The DeSmet


The DeSmet “Overnight in Hermann Landing, 1873” depicts an evening where we see a new form of transportation speeding past the buildings of the Hermann riverfront. We may view the railroad rushing past the idle steamboat as a symbol of the future domination of the rail system. The river, at this point in time, is now beginning to accept a secondary role in transportation. For thousands of years, the Missouri River has carried its share of river craft past this general location; and, for the first time in history, the waterways of the world are losing their position of dominance to the emergence of the industrial age.

The nocturnal setting features a view of many Hermann, Missouri's first permanent buildings including the historic White House Hotel. As in most river communities, the display of rich and rugged architecture is a clue to the optimism for the future expressed by the founders of each settlement along the routes of America's Inland Waterway System.

Only a few years earlier, the Hermann riverfront was a primary shipping point for many of the iron products used to build the American West. The Hermann Landing was often referred to as “The Iron Landing.” Maramac Iron Works, the first iron foundry west of the Mississippi River, was founded in St. James, Missouri in 1826. Products were shipped on wagons drawn by oxen across the “Old Iron Road” and down the Gasconade River to the busy river port of Hermann. The asset of the river literally gave Hermann access to the world and its markets.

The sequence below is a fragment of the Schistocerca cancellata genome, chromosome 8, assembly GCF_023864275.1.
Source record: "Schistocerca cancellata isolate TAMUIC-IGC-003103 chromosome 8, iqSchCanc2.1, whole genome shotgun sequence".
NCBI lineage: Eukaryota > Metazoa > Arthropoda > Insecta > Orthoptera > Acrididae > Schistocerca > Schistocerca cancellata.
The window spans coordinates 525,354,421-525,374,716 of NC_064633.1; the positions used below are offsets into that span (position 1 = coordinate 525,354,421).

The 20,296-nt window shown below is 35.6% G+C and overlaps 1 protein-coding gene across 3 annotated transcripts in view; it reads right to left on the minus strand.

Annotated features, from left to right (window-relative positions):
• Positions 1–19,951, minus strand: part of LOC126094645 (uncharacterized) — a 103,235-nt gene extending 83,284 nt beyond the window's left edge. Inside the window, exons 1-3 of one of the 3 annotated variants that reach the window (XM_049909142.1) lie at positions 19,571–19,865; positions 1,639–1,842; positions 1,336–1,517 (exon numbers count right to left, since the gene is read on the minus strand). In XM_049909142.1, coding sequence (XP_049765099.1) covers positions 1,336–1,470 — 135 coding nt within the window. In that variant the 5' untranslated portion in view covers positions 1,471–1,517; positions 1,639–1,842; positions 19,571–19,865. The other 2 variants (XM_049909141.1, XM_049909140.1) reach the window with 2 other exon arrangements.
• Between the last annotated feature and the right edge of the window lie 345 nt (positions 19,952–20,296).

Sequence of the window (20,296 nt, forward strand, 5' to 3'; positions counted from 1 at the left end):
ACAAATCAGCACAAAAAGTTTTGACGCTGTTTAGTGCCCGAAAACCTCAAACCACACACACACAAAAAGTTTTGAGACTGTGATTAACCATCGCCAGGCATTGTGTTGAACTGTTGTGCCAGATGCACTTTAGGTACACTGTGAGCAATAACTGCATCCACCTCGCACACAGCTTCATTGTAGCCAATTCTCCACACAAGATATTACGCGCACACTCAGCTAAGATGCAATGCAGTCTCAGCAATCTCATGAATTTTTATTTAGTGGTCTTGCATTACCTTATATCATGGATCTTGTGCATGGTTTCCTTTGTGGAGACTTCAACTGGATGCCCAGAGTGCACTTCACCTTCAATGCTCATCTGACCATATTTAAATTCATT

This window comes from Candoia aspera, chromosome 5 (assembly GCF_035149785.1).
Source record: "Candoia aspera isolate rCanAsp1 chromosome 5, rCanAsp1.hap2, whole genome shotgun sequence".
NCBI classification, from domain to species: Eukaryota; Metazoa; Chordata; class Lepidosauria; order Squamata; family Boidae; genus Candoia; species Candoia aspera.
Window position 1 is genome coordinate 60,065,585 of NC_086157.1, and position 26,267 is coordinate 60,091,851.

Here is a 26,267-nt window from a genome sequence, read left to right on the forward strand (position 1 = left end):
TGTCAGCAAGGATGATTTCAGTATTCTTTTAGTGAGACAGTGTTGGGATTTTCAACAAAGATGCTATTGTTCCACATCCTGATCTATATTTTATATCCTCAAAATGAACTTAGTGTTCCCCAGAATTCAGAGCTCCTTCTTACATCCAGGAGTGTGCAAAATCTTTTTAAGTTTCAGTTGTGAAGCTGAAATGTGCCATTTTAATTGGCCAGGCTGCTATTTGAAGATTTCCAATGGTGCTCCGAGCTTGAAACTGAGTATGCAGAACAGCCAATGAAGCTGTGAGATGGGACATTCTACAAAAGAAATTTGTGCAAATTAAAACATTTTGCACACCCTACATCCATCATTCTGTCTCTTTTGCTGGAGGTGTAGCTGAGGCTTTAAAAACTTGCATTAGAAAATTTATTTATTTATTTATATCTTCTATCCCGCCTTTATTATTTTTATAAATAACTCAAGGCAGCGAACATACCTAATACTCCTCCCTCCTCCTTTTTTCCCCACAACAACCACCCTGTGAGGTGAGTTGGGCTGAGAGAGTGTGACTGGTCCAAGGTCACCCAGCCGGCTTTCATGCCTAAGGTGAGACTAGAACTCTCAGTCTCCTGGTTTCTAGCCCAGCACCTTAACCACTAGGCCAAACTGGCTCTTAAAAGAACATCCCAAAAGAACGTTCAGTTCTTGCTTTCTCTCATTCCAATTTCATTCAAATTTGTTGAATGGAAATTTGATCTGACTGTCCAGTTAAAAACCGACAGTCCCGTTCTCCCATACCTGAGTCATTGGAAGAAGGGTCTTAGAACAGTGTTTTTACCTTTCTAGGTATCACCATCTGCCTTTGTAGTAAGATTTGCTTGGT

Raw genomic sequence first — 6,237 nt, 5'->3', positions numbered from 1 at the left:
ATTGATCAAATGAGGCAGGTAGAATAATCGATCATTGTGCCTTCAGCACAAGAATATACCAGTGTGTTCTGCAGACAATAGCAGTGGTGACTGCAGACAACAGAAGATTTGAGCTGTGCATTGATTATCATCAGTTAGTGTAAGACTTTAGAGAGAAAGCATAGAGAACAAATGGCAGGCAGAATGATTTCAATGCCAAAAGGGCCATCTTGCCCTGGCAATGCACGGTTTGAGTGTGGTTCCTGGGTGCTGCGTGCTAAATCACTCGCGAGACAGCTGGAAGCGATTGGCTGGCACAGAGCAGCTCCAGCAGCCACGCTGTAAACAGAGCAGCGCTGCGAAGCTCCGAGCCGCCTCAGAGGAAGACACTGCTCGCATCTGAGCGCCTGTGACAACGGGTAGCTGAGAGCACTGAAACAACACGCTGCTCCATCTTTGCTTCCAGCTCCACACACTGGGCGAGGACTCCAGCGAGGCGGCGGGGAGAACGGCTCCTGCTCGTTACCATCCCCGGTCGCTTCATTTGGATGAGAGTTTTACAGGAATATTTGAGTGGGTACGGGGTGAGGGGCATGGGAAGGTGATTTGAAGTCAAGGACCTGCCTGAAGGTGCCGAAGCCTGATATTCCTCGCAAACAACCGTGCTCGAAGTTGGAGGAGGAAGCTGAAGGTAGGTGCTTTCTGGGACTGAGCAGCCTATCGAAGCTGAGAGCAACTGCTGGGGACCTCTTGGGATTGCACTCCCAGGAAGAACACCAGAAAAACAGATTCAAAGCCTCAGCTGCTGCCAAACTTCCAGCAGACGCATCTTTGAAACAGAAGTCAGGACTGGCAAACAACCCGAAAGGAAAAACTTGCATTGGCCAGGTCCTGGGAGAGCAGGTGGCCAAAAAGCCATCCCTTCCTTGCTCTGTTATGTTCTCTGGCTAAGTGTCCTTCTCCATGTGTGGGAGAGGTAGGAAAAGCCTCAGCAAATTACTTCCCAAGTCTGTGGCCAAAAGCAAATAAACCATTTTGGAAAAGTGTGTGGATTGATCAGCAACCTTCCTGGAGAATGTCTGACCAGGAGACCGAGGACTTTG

The DeSmet, of course, is one of the primary subjects depicted in the interpretation. She was built and piloted by the famed riverboat captain Joseph LaBarge. Named after and blessed by LaBarge's old and good friend Father Pierre DeSmet, the DeSmet, on its way past Hermann Landing, was one of the last side-wheel steamers to make its way to Ft. Benton, Montana. With her free-form beauty, the DeSmet typified the graceful swans of America's Inland Waterways; and, was typical of the workhorse steamers used in the development of 19th century America.

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Gary Lucy


16" x 28 1/2"